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We Speak to the ASSC about Current Challenges Facing Scottish Tourism

23 September 2021

The Association of Scotland’s Self-Caterers (ASSC) is Scotland’s only self-catering trade association and has been committed to quality accommodation for over 40 years. Our Hospitality Account Executive, Derek Nicol, recently caught up with the ASSC’s Chief Executive, Fiona Campbell, to discuss the current challenges facing the industry.


Fiona Campbell Chief Executive of the Association of Self Caterers


DN: For those unfamiliar with your organisation, could you explain the aims of the ASSC?

FC: Scotland’s tourism industry is underpinned by a complicated ecosystem of micro-businesses. Our membership represents thousands of diverse businesses that deliver memorable experiences to domestic and international guests.

These tourism businesses support a huge supply chain from food & drink hospitality venues, to craft shops, taxis and local trades. When visitors arrive, whether from across the UK or further afield, our aim is for them to experience a Scotland which makes them want to return.


DN: How has the last 18 months been for the ASSC?

FC: In January 2020, with the proposals for short-term let legislation and tourist tax on the horizon, the ASSC published two policy papers in February and March 2020 and were actively engaged with the Scottish Government’s Short-Term Let Delivery Group.

Since Covid-19 arrived we have fought the corner of our members on everything from securing financial support, to encouraging the easing of restrictions and delivering UK-wide cleaning protocols for the sector, liaising with the UK and Scottish Governments, tourism industry bodies and local authorities.

It’s been a roller coaster and a game of chess at the same time, neither of which I am a fan of!


DN: To what extent has the ASSC membership grown recently?

FC: Our membership has more than doubled in the last 15 months and strong communication is critical as we navigate through the pandemic. Our team of three work tirelessly to ensure our members can access the most up-to-date information in one place. We advise businesses on financial support, new rules, regulations and advice on re-opening on an almost daily basis. We are all on the journey together, and I am delighted that the growth in our membership reflects how we have achieved this.


DN: What is the importance of partnerships to the success of the ASSC?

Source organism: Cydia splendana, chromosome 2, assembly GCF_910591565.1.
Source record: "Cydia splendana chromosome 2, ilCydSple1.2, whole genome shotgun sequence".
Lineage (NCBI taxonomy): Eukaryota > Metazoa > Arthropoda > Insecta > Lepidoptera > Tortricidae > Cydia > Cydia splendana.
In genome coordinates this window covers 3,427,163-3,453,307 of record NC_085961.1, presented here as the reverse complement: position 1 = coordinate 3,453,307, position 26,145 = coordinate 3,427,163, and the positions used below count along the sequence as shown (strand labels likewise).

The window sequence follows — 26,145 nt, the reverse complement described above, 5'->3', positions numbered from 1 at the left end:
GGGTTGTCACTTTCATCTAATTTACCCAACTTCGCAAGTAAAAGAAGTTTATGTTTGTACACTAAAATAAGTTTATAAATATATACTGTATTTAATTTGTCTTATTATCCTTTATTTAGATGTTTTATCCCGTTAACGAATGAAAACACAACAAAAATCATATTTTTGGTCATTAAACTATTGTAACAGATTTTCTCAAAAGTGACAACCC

FC: Partnership and collaboration is key to the success of the ASSC, and the continued success of our members. We work with leading industry partners,such as Bruce Stevenson, to provide our members with the best possible support possible. Our ‘Partners for Business’ scheme not only provides the membership with their immediate business needs but supports them with advice, blogs and newsletter articles. We see these partnerships as a key member benefit.


DN: What do you consider to be the biggest threats on the horizon? 

FC: Although plans have been put on hold during Covid-19, there remains much discussion about the pros and cons of a tourist tax. A tourist tax now appears to be inevitable. Short-term let legislation is also a big threat to the self-catering sector, perhaps more so than the pandemic.

Contrary to the current media narrative, short-term lets are not a new phenomenon. With over 40 years’ experience, we are well aware that holiday lets have always formed a crucial part of Scotland’s rich tourism offering.


DN: What will recovery look like to ASSC members?

FC: The self-catering sector is likely to be one of the key areas to bounce back after the pandemic considering the appeal to visitors to take a break in Scotland, especially in rural areas. The vast majority of our market is ‘local’ rather than international and people will be keen to get away from their homes after the lockdown.

The ASSC’s principles of “quality, integrity, cleanliness, comfort, courtesy and efficiency” which it encourages members to adhere to – through our ‘Committed to Quality’ scheme – and are enshrined in our Code of Conduct, speaks volumes to the importance we place on delivering a strong visitor experience. What we can guarantee, is that guests and visitors can rely on Scotland’s self-caterers to provide them with a safe, hygienic, and minimal risk environment in which they can enjoy a well-deserved and much-needed break.

If you would like to learn more about Fiona and her team's work, please visit


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Derek Nicol - Private Clients And Hospitality Account Executive at Bruce Stevenson Insurance Brokers



Derek Nicol

Private Clients And Hospitality Account Executive

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